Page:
Dolly Parton's Dollywood Removes Classic Area Ahead of Reopening

Dollywood is on the way back to opening at standard capacity following some some delays in recent weeks. But with the summer just around the corner, Dolly Parton's Pigeon Forge tourist destination is also saying goodbye to some old attractions in the park.

Dollywood's old mine tunnel is officially no more. The tunnel can be traced back to the park's days as Silver Dollar City, the park's name under owners Jack and Pete Herschend until Parton became involved in 1986.

The old mine tunnel connected Craftsman's Valley and The Village, running alongside the Dollywood Express tracks. Spokesperson Wes Ramey called the removal necessary, tying it to work that had started in the winter.

"Much like the construction efforts we completed last season, these projects are designed to provide the best guest experience for our visitors," he said. The goal of the removal is to renovate the area and to allow it to be more spacious than in previous years.

The park's reopening was set to be on March 12, but it ended up delayed due to weather concerns. While the park had been closed, the opening of the park this year carried some extra weight due to the removal of COVID-19 restrictions throughout the park.

"I'm so proud of this place that we've been able to build here in the Smokies," Parton said in a statement. "I always dreamed of accomplishing two things with Dollywood. I wanted to give jobs to the folks who live here and I wanted to give visitors another reason to come and experience the beauty of the Smoky Mountains. We celebrated our 35th season last year, so I think it is fair to say we've been able to do that.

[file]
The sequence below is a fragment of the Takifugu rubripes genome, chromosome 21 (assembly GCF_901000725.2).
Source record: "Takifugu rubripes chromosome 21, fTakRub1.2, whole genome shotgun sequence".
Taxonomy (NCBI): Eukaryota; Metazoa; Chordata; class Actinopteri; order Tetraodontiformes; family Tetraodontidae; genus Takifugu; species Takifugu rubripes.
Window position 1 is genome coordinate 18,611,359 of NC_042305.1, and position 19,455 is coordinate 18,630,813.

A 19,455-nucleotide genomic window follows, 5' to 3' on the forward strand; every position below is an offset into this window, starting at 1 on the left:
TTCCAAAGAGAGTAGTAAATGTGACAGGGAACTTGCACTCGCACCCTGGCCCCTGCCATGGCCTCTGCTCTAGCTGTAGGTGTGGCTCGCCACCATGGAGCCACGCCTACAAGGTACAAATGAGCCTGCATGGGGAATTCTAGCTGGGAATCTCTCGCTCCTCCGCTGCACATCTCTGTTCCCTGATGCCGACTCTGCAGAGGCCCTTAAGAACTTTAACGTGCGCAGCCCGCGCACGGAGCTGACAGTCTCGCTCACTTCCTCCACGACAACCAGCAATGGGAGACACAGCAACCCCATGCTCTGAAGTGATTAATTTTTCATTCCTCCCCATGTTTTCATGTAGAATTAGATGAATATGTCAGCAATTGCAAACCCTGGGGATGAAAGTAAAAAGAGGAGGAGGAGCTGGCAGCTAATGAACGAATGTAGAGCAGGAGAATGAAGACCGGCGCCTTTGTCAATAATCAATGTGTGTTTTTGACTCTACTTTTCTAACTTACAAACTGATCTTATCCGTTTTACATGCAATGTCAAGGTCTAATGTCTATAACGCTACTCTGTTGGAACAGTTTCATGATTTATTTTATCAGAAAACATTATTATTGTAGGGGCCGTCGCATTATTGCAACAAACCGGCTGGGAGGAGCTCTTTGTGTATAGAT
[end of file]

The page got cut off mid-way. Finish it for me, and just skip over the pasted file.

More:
The tunnel served a few other purposes apart from the connection between park locales. It also was a platform for The Inventor's Mansion attraction before it was closed. According to The Smokies, author John Gullion shares an excerpt he wrote about the attraction when it was closed.

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"It's appropriate that in a theme park dedicated to mountain life the remnants of a mostly forgotten relic are fading back into the scenery," the author wrote. "Although, this is Dollywood. So it won't be long until the space is rediscovered, repurposed and revitalized. Also very much in keeping with the spirit of the mountains." It's the truth, right in the bullseye and on the mark.